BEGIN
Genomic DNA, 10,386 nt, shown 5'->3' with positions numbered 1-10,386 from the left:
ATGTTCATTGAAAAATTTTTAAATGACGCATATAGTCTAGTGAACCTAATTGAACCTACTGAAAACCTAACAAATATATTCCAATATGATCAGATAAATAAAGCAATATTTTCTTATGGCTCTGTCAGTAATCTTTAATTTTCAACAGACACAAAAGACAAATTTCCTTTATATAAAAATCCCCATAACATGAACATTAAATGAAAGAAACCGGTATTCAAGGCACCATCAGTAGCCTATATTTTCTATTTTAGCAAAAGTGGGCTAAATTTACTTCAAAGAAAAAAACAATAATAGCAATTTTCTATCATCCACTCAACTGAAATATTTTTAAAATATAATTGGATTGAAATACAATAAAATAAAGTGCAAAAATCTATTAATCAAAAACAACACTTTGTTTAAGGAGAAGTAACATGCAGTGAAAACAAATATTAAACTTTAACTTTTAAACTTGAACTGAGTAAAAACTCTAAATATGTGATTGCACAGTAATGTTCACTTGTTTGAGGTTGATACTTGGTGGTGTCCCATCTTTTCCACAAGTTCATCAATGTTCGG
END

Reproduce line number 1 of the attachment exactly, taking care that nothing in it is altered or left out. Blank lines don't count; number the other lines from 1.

Genomic DNA, 10,386 nt, shown 5'->3' with positions numbered 1-10,386 from the left: